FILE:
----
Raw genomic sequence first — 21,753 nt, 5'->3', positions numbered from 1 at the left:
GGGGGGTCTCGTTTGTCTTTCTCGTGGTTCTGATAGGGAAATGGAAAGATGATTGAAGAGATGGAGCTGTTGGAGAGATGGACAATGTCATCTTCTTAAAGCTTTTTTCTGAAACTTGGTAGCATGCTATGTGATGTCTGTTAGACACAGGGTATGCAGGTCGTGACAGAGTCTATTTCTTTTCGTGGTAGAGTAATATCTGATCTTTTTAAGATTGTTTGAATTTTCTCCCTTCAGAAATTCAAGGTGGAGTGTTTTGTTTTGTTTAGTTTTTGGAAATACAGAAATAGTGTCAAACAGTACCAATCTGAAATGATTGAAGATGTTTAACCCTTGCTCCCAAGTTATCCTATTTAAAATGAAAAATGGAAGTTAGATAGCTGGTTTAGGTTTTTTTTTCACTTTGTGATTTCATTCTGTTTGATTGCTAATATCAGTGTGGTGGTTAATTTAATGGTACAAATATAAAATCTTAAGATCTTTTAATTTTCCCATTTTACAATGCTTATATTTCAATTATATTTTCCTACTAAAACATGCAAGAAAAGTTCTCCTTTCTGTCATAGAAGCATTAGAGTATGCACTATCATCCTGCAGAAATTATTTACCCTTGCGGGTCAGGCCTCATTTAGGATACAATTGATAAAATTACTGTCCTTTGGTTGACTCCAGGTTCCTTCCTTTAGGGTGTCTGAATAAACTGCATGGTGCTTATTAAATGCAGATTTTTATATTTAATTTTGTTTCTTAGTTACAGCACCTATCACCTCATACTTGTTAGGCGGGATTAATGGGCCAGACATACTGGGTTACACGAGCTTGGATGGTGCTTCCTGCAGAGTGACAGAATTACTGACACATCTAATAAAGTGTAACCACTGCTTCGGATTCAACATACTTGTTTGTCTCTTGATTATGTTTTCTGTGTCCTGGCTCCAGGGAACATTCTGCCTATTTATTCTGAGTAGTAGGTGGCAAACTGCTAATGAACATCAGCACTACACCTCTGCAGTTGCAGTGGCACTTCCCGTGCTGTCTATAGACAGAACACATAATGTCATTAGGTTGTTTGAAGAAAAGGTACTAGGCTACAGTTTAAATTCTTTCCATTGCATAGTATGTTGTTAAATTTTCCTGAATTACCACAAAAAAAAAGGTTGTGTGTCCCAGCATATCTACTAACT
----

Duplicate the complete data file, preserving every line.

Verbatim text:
Raw genomic sequence first — 21,753 nt, 5'->3', positions numbered from 1 at the left:
GGGGGGTCTCGTTTGTCTTTCTCGTGGTTCTGATAGGGAAATGGAAAGATGATTGAAGAGATGGAGCTGTTGGAGAGATGGACAATGTCATCTTCTTAAAGCTTTTTTCTGAAACTTGGTAGCATGCTATGTGATGTCTGTTAGACACAGGGTATGCAGGTCGTGACAGAGTCTATTTCTTTTCGTGGTAGAGTAATATCTGATCTTTTTAAGATTGTTTGAATTTTCTCCCTTCAGAAATTCAAGGTGGAGTGTTTTGTTTTGTTTAGTTTTTGGAAATACAGAAATAGTGTCAAACAGTACCAATCTGAAATGATTGAAGATGTTTAACCCTTGCTCCCAAGTTATCCTATTTAAAATGAAAAATGGAAGTTAGATAGCTGGTTTAGGTTTTTTTTTCACTTTGTGATTTCATTCTGTTTGATTGCTAATATCAGTGTGGTGGTTAATTTAATGGTACAAATATAAAATCTTAAGATCTTTTAATTTTCCCATTTTACAATGCTTATATTTCAATTATATTTTCCTACTAAAACATGCAAGAAAAGTTCTCCTTTCTGTCATAGAAGCATTAGAGTATGCACTATCATCCTGCAGAAATTATTTACCCTTGCGGGTCAGGCCTCATTTAGGATACAATTGATAAAATTACTGTCCTTTGGTTGACTCCAGGTTCCTTCCTTTAGGGTGTCTGAATAAACTGCATGGTGCTTATTAAATGCAGATTTTTATATTTAATTTTGTTTCTTAGTTACAGCACCTATCACCTCATACTTGTTAGGCGGGATTAATGGGCCAGACATACTGGGTTACACGAGCTTGGATGGTGCTTCCTGCAGAGTGACAGAATTACTGACACATCTAATAAAGTGTAACCACTGCTTCGGATTCAACATACTTGTTTGTCTCTTGATTATGTTTTCTGTGTCCTGGCTCCAGGGAACATTCTGCCTATTTATTCTGAGTAGTAGGTGGCAAACTGCTAATGAACATCAGCACTACACCTCTGCAGTTGCAGTGGCACTTCCCGTGCTGTCTATAGACAGAACACATAATGTCATTAGGTTGTTTGAAGAAAAGGTACTAGGCTACAGTTTAAATTCTTTCCATTGCATAGTATGTTGTTAAATTTTCCTGAATTACCACAAAAAAAAAGGTTGTGTGTCCCAGCATATCTACTAACT